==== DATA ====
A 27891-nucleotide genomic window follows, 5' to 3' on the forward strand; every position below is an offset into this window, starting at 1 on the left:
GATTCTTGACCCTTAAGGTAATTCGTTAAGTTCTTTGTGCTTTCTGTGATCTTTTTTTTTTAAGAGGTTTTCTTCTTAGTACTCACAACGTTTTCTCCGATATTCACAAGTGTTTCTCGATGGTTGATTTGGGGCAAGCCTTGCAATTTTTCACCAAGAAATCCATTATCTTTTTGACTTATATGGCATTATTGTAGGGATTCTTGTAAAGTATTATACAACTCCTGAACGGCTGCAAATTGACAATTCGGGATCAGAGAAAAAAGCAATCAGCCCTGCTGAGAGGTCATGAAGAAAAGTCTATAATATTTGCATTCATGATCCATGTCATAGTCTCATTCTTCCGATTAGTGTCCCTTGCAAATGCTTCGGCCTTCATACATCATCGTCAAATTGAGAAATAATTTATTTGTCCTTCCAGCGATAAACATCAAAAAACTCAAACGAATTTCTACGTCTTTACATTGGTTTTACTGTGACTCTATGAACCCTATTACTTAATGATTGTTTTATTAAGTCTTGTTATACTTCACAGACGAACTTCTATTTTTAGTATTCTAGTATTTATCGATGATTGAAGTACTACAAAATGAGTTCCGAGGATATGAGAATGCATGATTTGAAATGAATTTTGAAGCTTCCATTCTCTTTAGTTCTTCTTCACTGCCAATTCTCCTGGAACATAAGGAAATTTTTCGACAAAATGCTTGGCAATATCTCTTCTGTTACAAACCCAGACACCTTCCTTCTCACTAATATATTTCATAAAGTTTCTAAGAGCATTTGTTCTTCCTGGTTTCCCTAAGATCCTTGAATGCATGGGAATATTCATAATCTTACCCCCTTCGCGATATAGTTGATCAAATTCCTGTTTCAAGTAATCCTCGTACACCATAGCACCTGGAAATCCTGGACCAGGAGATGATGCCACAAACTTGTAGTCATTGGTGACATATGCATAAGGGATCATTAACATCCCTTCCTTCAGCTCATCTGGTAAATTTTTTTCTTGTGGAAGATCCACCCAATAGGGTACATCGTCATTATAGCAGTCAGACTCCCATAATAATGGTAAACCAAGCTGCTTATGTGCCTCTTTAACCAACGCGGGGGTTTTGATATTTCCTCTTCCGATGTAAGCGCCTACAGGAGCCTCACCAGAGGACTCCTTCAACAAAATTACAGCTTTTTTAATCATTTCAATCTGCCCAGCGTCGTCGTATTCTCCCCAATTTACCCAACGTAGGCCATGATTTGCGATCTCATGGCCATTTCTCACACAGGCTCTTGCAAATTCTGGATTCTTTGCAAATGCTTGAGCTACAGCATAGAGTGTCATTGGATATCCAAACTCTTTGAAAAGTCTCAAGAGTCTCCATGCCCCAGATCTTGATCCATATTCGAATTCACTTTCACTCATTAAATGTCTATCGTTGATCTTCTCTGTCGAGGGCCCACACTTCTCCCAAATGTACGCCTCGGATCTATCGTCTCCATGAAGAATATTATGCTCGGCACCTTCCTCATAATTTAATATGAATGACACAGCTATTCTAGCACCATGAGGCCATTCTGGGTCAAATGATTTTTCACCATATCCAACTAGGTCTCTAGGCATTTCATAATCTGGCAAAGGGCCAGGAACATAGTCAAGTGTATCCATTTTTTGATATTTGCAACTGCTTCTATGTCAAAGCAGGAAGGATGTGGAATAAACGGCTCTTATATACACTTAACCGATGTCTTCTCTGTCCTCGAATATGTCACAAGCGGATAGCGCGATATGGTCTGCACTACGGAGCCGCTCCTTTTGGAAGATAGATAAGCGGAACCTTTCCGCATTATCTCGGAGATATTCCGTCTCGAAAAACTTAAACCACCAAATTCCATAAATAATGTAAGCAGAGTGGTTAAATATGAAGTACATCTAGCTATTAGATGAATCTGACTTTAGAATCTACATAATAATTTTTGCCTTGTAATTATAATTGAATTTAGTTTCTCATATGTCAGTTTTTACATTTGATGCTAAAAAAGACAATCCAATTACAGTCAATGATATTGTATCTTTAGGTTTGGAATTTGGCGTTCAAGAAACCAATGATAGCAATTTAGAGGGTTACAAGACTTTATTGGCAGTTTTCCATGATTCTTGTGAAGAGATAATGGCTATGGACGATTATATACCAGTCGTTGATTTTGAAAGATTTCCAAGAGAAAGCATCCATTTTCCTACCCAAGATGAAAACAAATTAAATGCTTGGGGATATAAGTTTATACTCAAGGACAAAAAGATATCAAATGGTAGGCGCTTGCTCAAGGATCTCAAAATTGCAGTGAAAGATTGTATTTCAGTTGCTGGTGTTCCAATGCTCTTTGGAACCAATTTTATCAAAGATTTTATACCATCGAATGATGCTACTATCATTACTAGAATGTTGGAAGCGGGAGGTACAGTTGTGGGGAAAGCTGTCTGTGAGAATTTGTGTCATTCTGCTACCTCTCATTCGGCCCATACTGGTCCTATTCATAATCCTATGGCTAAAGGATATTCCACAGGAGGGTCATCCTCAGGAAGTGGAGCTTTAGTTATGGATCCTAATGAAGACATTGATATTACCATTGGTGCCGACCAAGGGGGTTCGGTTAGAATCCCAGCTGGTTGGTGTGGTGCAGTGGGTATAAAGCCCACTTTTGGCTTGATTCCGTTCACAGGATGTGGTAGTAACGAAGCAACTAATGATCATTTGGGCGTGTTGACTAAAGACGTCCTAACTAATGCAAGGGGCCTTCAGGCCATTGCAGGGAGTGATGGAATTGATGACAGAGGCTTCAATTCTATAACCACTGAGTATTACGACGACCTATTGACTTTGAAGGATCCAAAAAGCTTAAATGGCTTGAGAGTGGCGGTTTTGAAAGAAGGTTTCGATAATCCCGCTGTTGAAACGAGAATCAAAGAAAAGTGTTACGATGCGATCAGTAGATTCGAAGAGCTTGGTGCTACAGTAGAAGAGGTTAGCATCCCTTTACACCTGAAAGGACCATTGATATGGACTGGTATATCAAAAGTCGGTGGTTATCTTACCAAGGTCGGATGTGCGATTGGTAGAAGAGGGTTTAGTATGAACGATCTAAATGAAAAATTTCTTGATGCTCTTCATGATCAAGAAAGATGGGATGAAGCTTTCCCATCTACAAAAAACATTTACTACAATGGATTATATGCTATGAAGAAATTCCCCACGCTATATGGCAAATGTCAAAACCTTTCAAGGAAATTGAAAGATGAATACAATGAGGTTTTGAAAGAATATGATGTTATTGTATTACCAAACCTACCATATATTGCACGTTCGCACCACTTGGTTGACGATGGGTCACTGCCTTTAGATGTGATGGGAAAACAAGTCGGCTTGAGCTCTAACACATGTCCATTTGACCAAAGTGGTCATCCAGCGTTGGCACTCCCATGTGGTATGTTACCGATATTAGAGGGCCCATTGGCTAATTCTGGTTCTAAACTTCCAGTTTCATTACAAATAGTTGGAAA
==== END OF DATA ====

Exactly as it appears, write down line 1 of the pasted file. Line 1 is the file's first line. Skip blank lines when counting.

A 27891-nucleotide genomic window follows, 5' to 3' on the forward strand; every position below is an offset into this window, starting at 1 on the left: